Hello everyone! So I'm prepping for the Physics GRE and I am using the "Conquering the Physics GRE" Textbook by Yoni Kahn and Adam Anderson. In their chapter on Quantum Mechanics/Atomic Physics, there is this one practice problem that isn't entirely clear to me. It goes as follows:
"The radiation emitted by the 1st excited state of hydrogen as it drops to the ground state is called the Lyman alpha line, and has wavelength 122nm. An excited hydrogen atom is observed radiating light at wavelength 488nm. This most likely results from the transition ___ to ___?
A) n = 2 to n = 1
B) n = 3 to n = 1
C) n = 3 to n = 2
D) n = 4 to n = 1
E) n = 4 to n = 2
So I understand the Rydberg formula as 1/lambda = R*(1/(n_f)^21/(n_i)^2) and the lyman alpha transition is from n=2 to n=1
The book's solution starts with: 488nm/122nm = 4 = (1/(1^2)1/(2^2)) / (1/((n_f)^2) 1/((n_i)^2)) which is an inverted form of Rydberg's frequency form where f is proportional to (1/(n_f)^2) (1/(n_i)^2)
I reduce this to 4 = (3/4)*((n_f)^2  (n_i)^2) but none of the solutions work out for me when I plug in the values. Is there something that I am missing? The book says to "let n_i and n_f to be the initial and final states of the 488nm transition"
then the solution seemingly ignores the math above and says to just double the n values for lyman radiation giving n_i=4 and n_f =2. I'd like to understand the reasoning behind doubling the n values of the lyman radiation as it's best to use accuarate shortcuts on the PGRE but without the math working out, I have a hard time accepting this answer. Can anyone provide some clarity? I'd really appreciate it
I'm sorry for the sloppy entry of the equations. I'm not too sure how to write equations on this forum.
Ryberg's equation

 Posts: 9
 Joined: Sat Dec 27, 2014 10:05 pm
Re: Ryberg's equation
You incorrectly simplified the books formula (the part where you say "i reduced this to..."). The two fractions in the denominator cannot be inverted individually, you must first combine them into one fraction before inverting.daxfeliz wrote:Hello everyone! So I'm prepping for the Physics GRE and I am using the "Conquering the Physics GRE" Textbook by Yoni Kahn and Adam Anderson. In their chapter on Quantum Mechanics/Atomic Physics, there is this one practice problem that isn't entirely clear to me. It goes as follows:
"The radiation emitted by the 1st excited state of hydrogen as it drops to the ground state is called the Lyman alpha line, and has wavelength 122nm. An excited hydrogen atom is observed radiating light at wavelength 488nm. This most likely results from the transition ___ to ___?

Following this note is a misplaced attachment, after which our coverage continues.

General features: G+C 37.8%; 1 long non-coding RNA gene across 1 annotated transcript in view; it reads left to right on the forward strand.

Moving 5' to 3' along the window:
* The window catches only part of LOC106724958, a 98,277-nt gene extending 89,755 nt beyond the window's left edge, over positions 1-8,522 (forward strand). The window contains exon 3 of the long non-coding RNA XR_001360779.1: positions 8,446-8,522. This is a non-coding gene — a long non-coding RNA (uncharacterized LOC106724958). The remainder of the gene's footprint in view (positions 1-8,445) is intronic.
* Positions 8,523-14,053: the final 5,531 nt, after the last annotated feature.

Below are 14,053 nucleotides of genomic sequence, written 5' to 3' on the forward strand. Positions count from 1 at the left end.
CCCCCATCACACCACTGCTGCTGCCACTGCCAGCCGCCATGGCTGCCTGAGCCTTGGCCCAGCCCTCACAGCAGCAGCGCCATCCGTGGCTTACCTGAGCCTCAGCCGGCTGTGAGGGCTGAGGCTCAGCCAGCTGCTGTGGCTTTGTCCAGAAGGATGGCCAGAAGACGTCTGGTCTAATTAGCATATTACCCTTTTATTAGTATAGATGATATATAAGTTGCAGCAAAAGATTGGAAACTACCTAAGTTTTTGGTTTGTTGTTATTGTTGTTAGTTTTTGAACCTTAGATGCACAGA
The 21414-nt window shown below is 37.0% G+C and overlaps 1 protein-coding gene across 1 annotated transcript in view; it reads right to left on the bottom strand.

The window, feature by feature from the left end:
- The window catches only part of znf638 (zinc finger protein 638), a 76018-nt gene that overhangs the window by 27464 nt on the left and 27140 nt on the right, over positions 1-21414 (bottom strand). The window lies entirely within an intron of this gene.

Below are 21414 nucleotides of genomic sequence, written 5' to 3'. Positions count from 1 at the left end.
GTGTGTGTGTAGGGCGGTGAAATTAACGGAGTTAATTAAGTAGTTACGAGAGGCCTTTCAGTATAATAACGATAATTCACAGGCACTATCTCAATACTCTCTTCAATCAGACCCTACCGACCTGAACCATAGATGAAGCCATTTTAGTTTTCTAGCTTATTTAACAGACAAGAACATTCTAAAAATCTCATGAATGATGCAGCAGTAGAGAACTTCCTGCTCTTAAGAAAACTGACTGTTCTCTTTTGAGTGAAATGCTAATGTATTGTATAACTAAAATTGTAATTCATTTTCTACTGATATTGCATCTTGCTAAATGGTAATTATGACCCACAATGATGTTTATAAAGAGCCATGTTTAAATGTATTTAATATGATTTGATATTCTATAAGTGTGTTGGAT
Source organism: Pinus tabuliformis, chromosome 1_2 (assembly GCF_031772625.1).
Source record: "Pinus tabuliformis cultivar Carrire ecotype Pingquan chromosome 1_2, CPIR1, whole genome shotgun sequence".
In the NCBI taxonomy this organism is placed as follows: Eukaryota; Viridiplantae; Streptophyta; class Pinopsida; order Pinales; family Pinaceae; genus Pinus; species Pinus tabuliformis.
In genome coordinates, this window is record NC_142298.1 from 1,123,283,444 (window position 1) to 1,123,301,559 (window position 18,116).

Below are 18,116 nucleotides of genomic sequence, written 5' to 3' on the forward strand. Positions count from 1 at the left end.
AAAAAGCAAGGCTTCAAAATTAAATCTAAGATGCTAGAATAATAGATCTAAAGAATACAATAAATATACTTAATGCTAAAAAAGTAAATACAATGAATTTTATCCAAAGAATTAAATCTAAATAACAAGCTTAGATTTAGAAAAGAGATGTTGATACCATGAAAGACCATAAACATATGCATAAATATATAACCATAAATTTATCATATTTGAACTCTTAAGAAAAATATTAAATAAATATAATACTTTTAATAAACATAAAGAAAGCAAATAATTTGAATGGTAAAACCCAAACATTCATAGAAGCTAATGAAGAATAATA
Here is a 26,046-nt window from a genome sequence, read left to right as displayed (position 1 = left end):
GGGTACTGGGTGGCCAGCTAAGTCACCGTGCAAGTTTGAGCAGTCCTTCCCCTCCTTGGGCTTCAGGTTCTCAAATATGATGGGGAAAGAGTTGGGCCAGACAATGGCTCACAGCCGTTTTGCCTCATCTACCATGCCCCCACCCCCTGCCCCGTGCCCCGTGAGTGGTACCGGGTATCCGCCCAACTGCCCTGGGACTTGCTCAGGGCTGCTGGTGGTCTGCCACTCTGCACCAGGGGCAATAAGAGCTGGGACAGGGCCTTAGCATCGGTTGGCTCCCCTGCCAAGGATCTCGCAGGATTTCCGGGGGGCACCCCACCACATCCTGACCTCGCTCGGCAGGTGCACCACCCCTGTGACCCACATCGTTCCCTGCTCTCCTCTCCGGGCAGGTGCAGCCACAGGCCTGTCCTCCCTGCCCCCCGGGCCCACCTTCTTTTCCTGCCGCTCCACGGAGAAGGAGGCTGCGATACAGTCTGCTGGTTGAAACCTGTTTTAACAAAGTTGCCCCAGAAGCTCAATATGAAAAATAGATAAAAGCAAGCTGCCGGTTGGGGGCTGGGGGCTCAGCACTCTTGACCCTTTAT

A) n = 2 to n = 1
B) n = 3 to n = 1
C) n = 3 to n = 2
D) n = 4 to n = 1
E) n = 4 to n = 2
So I understand the Rydberg formula as 1/lambda = R*(1/(n_f)^21/(n_i)^2) and the lyman alpha transition is from n=2 to n=1
The book's solution starts with: 488nm/122nm = 4 = (1/(1^2)1/(2^2)) / (1/((n_f)^2) 1/((n_i)^2)) which is an inverted form of Rydberg's frequency form where f is proportional to (1/(n_f)^2) (1/(n_i)^2)
I reduce this to 4 = (3/4)*((n_f)^2  (n_i)^2) but none of the solutions work out for me when I plug in the values. Is there something that I am missing? The book says to "let n_i and n_f to be the initial and final states of the 488nm transition"
then the solution seemingly ignores the math above and says to just double the n values for lyman radiation giving n_i=4 and n_f =2. I'd like to understand the reasoning behind doubling the n values of the lyman radiation as it's best to use accuarate shortcuts on the PGRE but without the math working out, I have a hard time accepting this answer. Can anyone provide some clarity? I'd really appreciate it
I'm sorry for the sloppy entry of the equations. I'm not too sure how to write equations on this forum.
On a side note, you need not really proceed any further than the step previous to your simplification error. At this point, trial and error can be used. You know it cannot be option A, because this is the 122nm. Options B and C are also out, since the 3 as one of the states will not give such a nice multiple of the 122nm (i.e. the 488nm). Thus, simple try both D and E to see which one satisfies your equation.